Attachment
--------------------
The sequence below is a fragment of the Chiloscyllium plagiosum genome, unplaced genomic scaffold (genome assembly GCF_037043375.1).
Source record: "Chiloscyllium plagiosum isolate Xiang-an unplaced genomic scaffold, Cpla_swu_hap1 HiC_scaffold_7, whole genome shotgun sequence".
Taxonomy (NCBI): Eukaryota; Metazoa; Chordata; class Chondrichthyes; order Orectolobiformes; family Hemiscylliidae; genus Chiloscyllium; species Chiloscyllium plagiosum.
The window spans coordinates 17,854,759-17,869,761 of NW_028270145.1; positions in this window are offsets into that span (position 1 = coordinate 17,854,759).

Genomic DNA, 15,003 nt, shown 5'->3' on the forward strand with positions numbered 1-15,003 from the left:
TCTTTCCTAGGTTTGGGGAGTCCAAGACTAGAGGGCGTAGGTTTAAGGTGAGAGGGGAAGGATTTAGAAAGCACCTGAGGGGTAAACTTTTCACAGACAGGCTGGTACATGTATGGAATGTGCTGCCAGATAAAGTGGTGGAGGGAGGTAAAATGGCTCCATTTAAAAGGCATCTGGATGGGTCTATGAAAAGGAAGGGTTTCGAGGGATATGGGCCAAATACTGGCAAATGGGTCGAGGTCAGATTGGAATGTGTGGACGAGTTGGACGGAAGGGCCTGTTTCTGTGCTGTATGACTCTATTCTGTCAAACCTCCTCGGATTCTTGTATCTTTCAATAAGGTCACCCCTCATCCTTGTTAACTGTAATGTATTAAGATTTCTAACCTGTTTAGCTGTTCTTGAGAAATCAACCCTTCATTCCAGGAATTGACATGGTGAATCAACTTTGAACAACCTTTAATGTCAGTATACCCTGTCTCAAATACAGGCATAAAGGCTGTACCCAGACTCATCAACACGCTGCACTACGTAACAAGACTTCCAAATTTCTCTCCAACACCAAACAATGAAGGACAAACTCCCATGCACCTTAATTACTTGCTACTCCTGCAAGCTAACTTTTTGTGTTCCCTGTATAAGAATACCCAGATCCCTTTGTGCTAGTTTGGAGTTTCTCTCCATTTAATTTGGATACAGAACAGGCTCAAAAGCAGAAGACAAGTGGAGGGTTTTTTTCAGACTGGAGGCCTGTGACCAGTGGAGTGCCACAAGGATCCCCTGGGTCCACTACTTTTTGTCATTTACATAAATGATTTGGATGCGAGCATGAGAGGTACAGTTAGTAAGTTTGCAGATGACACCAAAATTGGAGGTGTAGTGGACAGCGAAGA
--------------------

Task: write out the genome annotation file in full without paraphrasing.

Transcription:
The sequence below is a fragment of the Chiloscyllium plagiosum genome, unplaced genomic scaffold (genome assembly GCF_037043375.1).
Source record: "Chiloscyllium plagiosum isolate Xiang-an unplaced genomic scaffold, Cpla_swu_hap1 HiC_scaffold_7, whole genome shotgun sequence".
Taxonomy (NCBI): Eukaryota; Metazoa; Chordata; class Chondrichthyes; order Orectolobiformes; family Hemiscylliidae; genus Chiloscyllium; species Chiloscyllium plagiosum.
The window spans coordinates 17,854,759-17,869,761 of NW_028270145.1; positions in this window are offsets into that span (position 1 = coordinate 17,854,759).

Genomic DNA, 15,003 nt, shown 5'->3' on the forward strand with positions numbered 1-15,003 from the left:
TCTTTCCTAGGTTTGGGGAGTCCAAGACTAGAGGGCGTAGGTTTAAGGTGAGAGGGGAAGGATTTAGAAAGCACCTGAGGGGTAAACTTTTCACAGACAGGCTGGTACATGTATGGAATGTGCTGCCAGATAAAGTGGTGGAGGGAGGTAAAATGGCTCCATTTAAAAGGCATCTGGATGGGTCTATGAAAAGGAAGGGTTTCGAGGGATATGGGCCAAATACTGGCAAATGGGTCGAGGTCAGATTGGAATGTGTGGACGAGTTGGACGGAAGGGCCTGTTTCTGTGCTGTATGACTCTATTCTGTCAAACCTCCTCGGATTCTTGTATCTTTCAATAAGGTCACCCCTCATCCTTGTTAACTGTAATGTATTAAGATTTCTAACCTGTTTAGCTGTTCTTGAGAAATCAACCCTTCATTCCAGGAATTGACATGGTGAATCAACTTTGAACAACCTTTAATGTCAGTATACCCTGTCTCAAATACAGGCATAAAGGCTGTACCCAGACTCATCAACACGCTGCACTACGTAACAAGACTTCCAAATTTCTCTCCAACACCAAACAATGAAGGACAAACTCCCATGCACCTTAATTACTTGCTACTCCTGCAAGCTAACTTTTTGTGTTCCCTGTATAAGAATACCCAGATCCCTTTGTGCTAGTTTGGAGTTTCTCTCCATTTAATTTGGATACAGAACAGGCTCAAAAGCAGAAGACAAGTGGAGGGTTTTTTTCAGACTGGAGGCCTGTGACCAGTGGAGTGCCACAAGGATCCCCTGGGTCCACTACTTTTTGTCATTTACATAAATGATTTGGATGCGAGCATGAGAGGTACAGTTAGTAAGTTTGCAGATGACACCAAAATTGGAGGTGTAGTGGACAGCGAAGA